My perspective hopefully changes yours

imageI know this and no matter how much I begin to take comfort in the small things in life  like softball tournaments and family dinners we have ways the world reminds us. Today was maybe a little more harsh.

And I wonder when either of us will not feel like trigeminal neuralgia is punching us in the gut. And we take turns reminding each other that we were not promised 100% and that he is living a fairly healthy normal life and we are incredibly blessed.

I assume one day I will see and understand why my family has to go through this. And you wonder what this is. It is so much. It is hard to put into words. It is everything and it is nothing.

It is deep talks in the car that were so deep and private that I cannot bear to tell them. It is rough days where he doesn’t feel great. It is looking at pictures of us both taken one year ago. It is life. It is heartbreak. It is love. The love that makes you furious you care, but the same love that will drive you to the ends of the earth.

But the hardest part of this disease is the reminder of its realities. In the last 24 hours two trigeminal sufferers killed themselves. They wanted the pain to stop. But more than anything they wanted someone to hear them. To recognize their pain.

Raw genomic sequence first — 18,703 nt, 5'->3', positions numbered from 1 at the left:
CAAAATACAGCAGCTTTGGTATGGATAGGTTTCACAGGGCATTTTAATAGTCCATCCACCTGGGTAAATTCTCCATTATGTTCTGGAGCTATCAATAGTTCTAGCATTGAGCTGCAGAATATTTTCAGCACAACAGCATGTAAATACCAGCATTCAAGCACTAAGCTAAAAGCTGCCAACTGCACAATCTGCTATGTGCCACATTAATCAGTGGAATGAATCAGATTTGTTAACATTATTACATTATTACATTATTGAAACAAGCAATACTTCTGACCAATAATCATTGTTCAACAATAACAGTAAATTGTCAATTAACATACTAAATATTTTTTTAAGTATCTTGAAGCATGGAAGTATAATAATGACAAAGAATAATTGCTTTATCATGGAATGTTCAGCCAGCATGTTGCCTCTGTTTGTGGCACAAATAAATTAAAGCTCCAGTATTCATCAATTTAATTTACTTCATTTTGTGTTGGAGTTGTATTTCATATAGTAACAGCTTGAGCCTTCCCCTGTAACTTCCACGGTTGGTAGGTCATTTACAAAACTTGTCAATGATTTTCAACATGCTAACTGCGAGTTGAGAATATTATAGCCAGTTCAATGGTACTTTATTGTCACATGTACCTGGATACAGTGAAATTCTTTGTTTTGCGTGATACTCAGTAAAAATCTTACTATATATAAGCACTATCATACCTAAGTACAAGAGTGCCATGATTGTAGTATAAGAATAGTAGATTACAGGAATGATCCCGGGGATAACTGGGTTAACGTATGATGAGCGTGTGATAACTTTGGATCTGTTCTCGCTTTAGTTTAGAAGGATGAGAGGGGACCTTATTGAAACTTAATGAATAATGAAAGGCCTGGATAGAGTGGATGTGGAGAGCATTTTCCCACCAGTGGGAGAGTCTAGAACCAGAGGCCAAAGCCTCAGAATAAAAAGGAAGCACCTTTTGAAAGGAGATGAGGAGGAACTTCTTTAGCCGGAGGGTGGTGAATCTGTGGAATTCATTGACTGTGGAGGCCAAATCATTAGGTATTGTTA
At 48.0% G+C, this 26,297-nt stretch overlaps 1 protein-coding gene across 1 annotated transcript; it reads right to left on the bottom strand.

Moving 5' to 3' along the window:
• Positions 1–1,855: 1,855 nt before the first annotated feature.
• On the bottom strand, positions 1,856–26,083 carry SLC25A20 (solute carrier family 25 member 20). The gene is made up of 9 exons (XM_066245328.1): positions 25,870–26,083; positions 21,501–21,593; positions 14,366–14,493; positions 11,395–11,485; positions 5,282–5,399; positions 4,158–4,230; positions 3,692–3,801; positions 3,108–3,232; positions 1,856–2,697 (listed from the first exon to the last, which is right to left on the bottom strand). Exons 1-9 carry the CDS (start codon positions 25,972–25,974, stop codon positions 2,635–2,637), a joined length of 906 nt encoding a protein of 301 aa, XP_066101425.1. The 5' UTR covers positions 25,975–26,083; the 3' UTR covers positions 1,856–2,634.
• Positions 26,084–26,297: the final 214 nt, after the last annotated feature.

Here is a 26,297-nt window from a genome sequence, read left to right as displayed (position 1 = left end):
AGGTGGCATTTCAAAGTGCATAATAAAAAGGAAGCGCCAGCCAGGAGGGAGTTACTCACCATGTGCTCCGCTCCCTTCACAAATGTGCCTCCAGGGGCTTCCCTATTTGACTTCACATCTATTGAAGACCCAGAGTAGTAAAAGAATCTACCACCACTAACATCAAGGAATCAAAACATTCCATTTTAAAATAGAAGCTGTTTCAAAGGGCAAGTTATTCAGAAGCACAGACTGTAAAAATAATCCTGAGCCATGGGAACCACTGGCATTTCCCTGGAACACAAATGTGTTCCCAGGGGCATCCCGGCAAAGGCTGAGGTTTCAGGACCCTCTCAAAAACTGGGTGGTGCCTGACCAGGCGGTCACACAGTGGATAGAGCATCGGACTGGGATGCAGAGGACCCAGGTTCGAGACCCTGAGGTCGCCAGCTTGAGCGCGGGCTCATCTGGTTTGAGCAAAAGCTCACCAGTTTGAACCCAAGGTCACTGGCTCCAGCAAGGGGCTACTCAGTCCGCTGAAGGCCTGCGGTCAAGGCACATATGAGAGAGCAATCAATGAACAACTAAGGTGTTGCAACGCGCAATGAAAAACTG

People with chronic disorders are often ignored by people in their circles. They are treated as crazy. They are often treated as drug addicts. At some point people stop wanting to hear about it. Especially when they see that person trying to live a normal life. It is easy to think all is well because you saw them at the grocery buying milk. Or you see them out to dinner with their spouse.

Just I beg of you….see them. Hear them. Acknowledge their pain. They have to live life as normally as possible and the move through the pain. But not because it stopped or because they made it up the whole time. But because they want to live life. More importantly, they want those they love to live a normal life.

And please know our lives are good. We are grateful for these moments they have been gifted. I don’t take life for granted and I am not sure if I ever will again. But everyone else that suffers from chronic disorders isn’t as blessed. That is a reality. A harsh and brave reality.

I cannot dwell on my imperfect perfect life and I cannot tell you that TN isn’t something real that we cope, manage and deal with every day. But I can say that I hope by sharing a little bit of my perspective with you can change a little bit of your own perspective.

Listen and love because love will always win. It always does. This much I know.


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